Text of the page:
used. The Creative Arts by Linda Edwards is a great book about
process approach to art. It does talk about all different types
of art from visual, to music and drama. It is a teachers guide..
but I as a Toddler teacher love it. NAEYC had some good stuff....
Early school materials which is a teacher supply place had a good
web site that may have some good info. That is all I cna think of
right now. Good Luck
I looked through the web site and didn't find anything helpful. I'm
looking for recommendations for a book(s)/class/method of child
rearing to help foster emotional/mental health in my 16 month old
daugther based on good solid research. My husband is a pretty happy,
stable adult but his sister has bipolar disorder, and his mother and
brother are both alcoholic and depressed (brother has been sober for
past 5 years).
I am a happy and (I think) quite emotionally stable adult, but as a
teenager I engaged in risky behavior, I was depressed, I was even
suicidal at times.
Both my husband's and my parents divorced when we were young, but in my
case I didn't feel that this event was sufficiently traumatic to
warrant such a miserable adolescence. I think my parents overall did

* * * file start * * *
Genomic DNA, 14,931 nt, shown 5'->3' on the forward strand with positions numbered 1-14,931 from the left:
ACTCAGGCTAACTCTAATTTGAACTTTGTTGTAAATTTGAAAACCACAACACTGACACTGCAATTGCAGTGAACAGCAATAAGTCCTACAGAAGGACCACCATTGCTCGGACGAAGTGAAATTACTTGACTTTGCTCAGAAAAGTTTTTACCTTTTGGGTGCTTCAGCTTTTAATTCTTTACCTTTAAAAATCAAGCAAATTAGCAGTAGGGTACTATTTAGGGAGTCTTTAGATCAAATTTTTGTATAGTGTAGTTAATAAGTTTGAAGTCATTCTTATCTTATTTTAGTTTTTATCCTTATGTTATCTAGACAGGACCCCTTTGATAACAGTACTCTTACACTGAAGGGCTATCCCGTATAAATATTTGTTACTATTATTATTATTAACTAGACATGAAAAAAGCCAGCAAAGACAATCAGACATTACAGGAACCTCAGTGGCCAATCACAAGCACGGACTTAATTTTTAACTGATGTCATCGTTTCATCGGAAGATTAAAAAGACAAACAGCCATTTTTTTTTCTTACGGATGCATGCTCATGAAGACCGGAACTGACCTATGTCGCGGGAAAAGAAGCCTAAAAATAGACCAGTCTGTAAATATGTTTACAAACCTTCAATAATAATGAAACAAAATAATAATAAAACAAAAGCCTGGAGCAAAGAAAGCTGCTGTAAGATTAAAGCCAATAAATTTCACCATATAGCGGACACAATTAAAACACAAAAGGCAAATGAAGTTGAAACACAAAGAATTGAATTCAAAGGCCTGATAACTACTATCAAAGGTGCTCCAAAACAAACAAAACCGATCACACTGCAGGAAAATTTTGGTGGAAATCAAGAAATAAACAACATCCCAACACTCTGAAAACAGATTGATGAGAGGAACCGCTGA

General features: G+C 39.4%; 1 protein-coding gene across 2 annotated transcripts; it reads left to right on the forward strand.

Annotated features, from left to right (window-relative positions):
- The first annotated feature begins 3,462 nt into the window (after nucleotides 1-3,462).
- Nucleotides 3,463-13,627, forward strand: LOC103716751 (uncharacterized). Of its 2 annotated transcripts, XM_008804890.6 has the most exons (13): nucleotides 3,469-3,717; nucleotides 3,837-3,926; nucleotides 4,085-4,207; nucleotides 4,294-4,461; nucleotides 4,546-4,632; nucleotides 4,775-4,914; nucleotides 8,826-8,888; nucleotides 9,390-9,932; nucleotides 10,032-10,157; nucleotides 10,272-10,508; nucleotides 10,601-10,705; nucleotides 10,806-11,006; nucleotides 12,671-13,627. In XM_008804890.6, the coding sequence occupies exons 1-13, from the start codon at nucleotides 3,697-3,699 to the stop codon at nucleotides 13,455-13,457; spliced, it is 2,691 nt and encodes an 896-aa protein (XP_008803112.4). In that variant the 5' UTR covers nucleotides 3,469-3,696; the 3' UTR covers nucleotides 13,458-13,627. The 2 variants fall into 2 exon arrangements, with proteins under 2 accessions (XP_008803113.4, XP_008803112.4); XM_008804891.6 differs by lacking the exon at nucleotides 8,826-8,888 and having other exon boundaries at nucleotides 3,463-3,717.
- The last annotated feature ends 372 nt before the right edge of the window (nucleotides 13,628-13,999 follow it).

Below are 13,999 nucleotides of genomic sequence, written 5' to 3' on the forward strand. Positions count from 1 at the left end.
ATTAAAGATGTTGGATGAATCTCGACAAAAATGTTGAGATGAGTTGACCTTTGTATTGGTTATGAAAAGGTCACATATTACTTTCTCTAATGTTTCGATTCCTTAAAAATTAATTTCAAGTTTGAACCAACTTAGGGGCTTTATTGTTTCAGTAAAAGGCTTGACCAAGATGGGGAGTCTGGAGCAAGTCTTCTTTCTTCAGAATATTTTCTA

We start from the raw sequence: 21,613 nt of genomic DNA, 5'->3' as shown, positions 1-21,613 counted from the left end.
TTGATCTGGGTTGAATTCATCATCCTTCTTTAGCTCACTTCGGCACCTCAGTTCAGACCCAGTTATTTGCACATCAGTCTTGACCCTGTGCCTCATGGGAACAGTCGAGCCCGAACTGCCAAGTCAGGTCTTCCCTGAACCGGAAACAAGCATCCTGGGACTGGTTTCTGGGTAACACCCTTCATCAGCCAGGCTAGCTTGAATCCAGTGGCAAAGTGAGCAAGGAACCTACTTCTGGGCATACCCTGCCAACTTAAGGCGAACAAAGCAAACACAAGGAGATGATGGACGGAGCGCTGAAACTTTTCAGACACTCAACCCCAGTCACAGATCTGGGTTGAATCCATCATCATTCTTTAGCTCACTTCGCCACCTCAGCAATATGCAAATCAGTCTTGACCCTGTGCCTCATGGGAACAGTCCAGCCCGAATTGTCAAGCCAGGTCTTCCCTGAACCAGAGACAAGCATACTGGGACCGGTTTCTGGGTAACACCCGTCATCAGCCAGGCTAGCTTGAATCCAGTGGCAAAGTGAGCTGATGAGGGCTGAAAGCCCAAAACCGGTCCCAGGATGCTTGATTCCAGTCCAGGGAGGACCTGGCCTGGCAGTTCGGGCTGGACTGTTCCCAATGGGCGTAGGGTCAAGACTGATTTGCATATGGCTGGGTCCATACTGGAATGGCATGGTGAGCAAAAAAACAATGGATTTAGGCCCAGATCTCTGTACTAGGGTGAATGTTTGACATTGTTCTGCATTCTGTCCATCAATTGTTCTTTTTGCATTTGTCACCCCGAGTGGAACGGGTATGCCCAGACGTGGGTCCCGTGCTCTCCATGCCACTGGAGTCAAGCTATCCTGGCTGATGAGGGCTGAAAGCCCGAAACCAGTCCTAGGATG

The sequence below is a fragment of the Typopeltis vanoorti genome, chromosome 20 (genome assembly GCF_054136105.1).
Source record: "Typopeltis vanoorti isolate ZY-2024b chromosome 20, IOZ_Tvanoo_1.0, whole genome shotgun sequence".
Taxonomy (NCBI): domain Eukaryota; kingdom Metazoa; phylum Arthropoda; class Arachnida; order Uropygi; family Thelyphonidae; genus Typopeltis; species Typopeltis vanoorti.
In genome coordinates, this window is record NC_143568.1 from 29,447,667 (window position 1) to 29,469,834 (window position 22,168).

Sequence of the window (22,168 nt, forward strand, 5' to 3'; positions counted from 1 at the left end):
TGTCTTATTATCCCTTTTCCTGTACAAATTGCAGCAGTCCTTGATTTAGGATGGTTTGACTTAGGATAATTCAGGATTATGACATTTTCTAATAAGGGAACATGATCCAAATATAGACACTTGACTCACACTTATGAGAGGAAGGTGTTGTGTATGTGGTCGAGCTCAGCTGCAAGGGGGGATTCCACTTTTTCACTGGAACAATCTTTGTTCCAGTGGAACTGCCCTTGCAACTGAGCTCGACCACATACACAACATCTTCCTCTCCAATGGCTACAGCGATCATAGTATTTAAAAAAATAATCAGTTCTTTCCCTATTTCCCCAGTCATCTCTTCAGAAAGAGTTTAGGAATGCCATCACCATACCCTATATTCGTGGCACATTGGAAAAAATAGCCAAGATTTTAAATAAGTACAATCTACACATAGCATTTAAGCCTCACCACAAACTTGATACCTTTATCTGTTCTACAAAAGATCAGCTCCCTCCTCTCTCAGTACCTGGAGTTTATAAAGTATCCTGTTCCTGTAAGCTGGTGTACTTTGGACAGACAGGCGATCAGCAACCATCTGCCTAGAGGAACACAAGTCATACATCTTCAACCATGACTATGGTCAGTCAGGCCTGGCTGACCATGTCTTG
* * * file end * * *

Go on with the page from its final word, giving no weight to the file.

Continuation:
a good job raising me. I don't understand why I was so miserable, and
I don't want my daughter to go through that if I can help it. There
are sooooo many books out there on raising children and many seemingly
based on theory. I'm a strong believer in the ability of scientific
research to provide useful guidance.
And I'm sure it's out there. I'd love recommendations for some solid,
proven resources on raising happy, healthy children.
Regarding the Resources for Raising Mentally Healthy Children, you didn't
say if your daughter was currently having any problems. You can't prevent
problems from happening any more than your own parents, who you have
admitted as having done a pretty good job of raising you, could have
prevented your problems.
There is no "proven right or wrong way" to raise a child. There really
isn't. All you will find is different opinions out there. The best book you
will find on the subject is the one that most closely mirrors your own
beliefs to begin with. I've read enough of them to know they all cater to
different personality types, but not one of them has told me the secret of